That said, here’s something I saw on TV last week that made me shudder. There are these competitions that judge how well people sing. With the number of TV channels growing every day, the number of these is as well. These competitions are also held for children. That’s bad enough, right? I mean, do ten year-olds need to be told they are good, or worse – no good, at singing? To be fair, there are some programmes that do this gently, and try and explain to the kids the mistakes they make as areas for improvement.

And then there are the programmes of the kind that was blaring on the TV in the hall at JVH. This was on Zee Kannada, on a programme called ‘Sa-ri-ga-ma-pa’, if somebody wants to check the next time they air this crock. This programme actually holds eliminations for the kids on it. With all the theatrics of American Idol, except with creepier music. That, and they’re doing this to kids.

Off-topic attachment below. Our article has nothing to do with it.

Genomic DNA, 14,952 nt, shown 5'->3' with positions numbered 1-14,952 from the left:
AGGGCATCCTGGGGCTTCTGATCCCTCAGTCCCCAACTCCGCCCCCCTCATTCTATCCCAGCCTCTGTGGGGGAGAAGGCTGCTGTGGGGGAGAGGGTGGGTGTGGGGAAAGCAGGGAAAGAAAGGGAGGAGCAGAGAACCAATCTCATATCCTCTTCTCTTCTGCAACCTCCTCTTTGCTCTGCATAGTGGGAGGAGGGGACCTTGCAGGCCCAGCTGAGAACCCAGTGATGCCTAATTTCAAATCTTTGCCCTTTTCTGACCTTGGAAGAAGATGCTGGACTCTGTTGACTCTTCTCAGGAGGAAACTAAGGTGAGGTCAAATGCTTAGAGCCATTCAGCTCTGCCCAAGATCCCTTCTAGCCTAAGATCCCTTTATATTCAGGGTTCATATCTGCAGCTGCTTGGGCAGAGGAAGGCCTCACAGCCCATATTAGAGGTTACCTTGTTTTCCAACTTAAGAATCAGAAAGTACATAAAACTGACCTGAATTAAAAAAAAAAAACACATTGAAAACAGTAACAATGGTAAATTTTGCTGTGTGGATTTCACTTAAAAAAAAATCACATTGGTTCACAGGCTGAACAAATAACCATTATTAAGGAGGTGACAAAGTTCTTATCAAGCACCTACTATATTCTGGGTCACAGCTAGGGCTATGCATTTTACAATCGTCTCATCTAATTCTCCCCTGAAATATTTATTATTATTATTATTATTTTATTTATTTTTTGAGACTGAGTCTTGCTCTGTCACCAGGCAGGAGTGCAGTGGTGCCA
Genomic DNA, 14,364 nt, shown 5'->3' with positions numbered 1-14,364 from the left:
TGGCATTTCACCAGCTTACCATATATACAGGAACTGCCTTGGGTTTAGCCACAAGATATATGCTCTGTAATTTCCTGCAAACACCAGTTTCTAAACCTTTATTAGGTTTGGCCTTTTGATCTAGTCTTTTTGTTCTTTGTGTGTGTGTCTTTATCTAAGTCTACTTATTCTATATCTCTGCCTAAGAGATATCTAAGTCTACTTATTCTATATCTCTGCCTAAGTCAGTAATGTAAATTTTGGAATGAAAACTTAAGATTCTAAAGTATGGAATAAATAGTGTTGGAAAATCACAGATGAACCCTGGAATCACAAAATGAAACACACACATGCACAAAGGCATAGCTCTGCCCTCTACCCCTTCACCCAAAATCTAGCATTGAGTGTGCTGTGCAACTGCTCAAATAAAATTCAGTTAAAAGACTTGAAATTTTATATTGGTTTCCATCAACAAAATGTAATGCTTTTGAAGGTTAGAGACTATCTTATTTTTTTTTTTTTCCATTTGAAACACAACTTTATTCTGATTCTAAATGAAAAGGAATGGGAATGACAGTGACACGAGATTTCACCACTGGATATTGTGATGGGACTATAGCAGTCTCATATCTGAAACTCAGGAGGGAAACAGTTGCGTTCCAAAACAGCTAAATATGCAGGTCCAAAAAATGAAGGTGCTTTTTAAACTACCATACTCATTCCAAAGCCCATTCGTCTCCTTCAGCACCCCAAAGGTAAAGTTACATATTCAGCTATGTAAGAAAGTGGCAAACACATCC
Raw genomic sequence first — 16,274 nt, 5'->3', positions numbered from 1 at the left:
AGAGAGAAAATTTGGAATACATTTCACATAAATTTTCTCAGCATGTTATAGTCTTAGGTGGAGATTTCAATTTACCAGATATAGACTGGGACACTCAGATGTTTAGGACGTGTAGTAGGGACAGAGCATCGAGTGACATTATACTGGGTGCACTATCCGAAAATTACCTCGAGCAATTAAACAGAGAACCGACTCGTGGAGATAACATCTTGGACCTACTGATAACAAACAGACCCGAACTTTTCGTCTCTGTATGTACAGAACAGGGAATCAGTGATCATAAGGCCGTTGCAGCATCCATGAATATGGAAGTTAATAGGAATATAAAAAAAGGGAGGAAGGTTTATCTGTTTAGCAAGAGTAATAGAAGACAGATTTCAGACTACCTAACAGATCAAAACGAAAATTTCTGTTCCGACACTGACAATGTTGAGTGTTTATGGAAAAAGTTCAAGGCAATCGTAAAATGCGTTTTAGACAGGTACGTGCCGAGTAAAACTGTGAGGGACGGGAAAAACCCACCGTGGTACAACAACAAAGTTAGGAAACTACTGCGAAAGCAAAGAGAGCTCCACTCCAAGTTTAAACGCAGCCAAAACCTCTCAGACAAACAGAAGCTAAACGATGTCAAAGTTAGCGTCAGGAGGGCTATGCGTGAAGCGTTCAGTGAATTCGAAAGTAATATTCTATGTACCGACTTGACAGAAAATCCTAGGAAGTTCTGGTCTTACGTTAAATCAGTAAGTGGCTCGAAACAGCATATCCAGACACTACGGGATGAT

” Now let’s find out who stays and who goes home. We have  contestants A, B, C, and E. D is safe from elimination because she won last week’s round. Okay, then…

The first one to progress to the next round is… E! **Boom! [Cue creepy music]**

The next one to get into the next round is B! **More boom! [Cue creepier music] **

We’re now left with A and C! Out of these two, the judges have gone with the beautiful smile of C!    ** You know **

We’re sorry, A, but we have to send somebody home. You have been eliminated. ** [Cue depressing music, this time] ** “